• Charcot-Marie-Tooth Disease

    (Hereditary Motor and Sensory Neuropathies; HMSNs)


    Charcot-Marie-Tooth (CMT) disease is a group of genetic disorders that affects movement and feeling in the limbs. The disease progresses slowly and causes damage to the peripheral nerves. These nerves control muscles and transmit sensation.
    CMT can be classified in a number of ways:
    • Type I (demyelinating)—This type affects the coating of the nerve called the myelin sheath, causing nerve impulses to travel more slowly. It usually occurs in childhood or the teen years. It is the most common type of CMT.
    • Type II (axonal)—This type affects the part of the nerve called the axons. Although the speed is normal, the size or amount of impulses is less than normal. This type of CMT is less common and occurs after the teen years.
    • Type III—Also called Dejerine-Sottas disease, this is a rare, severe, early onset form of CMT. It is sometimes considered to be a subtype of CMT Type I. Symptoms may include:
      • Delayed ability to walk due to weakness of the leg muscles closest to the trunk
      • Severe sensory problems
      • Hearing loss
    • Type IV (demyelinating autosomal recessive)—This is similar to Type I, but often less severe. It is less likely to be inherited by an affected individual's children.


    CMT is caused by defects in specific genes.
    Nerve Cell
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    Risk Factors

    The primary risk factor for developing CMT is having family members with this disease.


    Usually, symptoms first appear in children and young adults. The first sign of CMT is often a high arched foot or difficulty walking. Other symptoms may include:
    • Hammer toes
    • High arched heels
    • Decreased sensation in the feet and legs
    • Muscle cramping in legs and forearms
    • Flexed toes
    • Difficulty holding the foot up in a horizontal position
    • Frequent sprained ankles and ankle fractures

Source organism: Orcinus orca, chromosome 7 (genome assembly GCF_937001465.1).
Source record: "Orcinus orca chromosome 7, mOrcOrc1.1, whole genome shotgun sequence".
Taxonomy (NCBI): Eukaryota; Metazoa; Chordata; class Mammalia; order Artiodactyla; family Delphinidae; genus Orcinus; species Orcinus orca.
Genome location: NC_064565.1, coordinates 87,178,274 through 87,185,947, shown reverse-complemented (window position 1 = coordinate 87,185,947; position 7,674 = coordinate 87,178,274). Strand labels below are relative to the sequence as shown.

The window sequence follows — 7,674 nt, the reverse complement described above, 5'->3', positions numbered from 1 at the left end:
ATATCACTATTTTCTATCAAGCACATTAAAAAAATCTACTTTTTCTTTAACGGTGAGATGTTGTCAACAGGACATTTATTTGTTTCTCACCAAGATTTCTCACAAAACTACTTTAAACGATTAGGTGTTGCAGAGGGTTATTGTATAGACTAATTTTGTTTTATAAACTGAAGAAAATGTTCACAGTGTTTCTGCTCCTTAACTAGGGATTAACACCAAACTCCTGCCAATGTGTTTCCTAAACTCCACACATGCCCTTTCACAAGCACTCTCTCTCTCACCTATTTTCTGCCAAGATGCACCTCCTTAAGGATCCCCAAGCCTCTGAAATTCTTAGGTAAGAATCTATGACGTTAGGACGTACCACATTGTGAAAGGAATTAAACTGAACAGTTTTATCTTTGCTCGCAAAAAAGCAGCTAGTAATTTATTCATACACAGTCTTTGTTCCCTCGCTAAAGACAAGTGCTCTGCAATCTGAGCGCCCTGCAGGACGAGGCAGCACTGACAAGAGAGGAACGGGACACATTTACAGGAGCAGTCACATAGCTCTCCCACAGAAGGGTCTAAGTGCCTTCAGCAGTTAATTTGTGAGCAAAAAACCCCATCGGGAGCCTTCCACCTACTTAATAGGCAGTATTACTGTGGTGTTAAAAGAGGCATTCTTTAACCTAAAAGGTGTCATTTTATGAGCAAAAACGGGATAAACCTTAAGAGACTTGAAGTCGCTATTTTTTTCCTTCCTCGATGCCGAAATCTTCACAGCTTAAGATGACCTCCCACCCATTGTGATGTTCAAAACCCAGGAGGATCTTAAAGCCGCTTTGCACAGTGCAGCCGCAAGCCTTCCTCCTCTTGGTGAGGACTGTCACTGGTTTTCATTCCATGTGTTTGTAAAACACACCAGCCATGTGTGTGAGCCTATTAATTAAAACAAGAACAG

• Problems with balance
    • Muscle weakness in the lower extremities—can spread to the upper extremities later in life
    • Reduced ability to detect hot and cold, vibration, and position
    • Difficulty writing, fastening buttons and zippers, and handling small objects
    • Delay in learning how to walk—Type III


    The doctor will ask about your symptoms and medical history. A physical exam will be done.
    You may have nerve and muscle functions tested. This can be done with:
    Your doctor may need to test your DNA. This can be done with a blood test.


    Although there is no cure for CMT, treatment may help to improve function, coordination, and mobility. Treatment is also vital to protect against injury due to muscle weakness and reduced sensation. Treatment may include:
    • Physical and occupational therapy
    • Moderate exercise
    • Braces on the lower legs
    • Shoe inserts to correct foot deformity
    • Foot care and routine exams with a foot specialist
    • Orthopedic surgery


    There are no known ways to prevent CMT. If you have CMT or have risk factors, you may want to talk to a genetic counselor before deciding to have children.


    Charcot-Marie-Tooth Association http://www.charcot-marie-tooth.org

    National Institute of Neurological Disorders and Stroke http://www.ninds.nih.gov


    About Kids Health—The Hospital for Sick Children http://www.aboutkidshealth.ca

    Health Canada http://www.hc-sc.gc.ca


    Nave KA, Sereda MW, Ehrenreich H. Mechanisms of disease: Inherited demyelinating neuropathies—from basic to clinical research. Nat Clin Pract Neurol. 2007;3(8):453-464.

    Pareyson D. Differential diagnosis of Charcot-Marie-Tooth disease and related neuropathies. Neurol Sci. 2004;25(2):72-82.

    Peroneal muscular atrophy. EBSCO DynaMed website. Available at: http://www.ebscohost.com/dynamed. Updated Updated November 7, 2012. Accessed July 24, 2013.

    Reilly MM, Murphy SM, Laurá M. Charcot-Marie-Tooth disease. J Periph Nerv Syst. 2011;16(1):1-14.

    Revision Information

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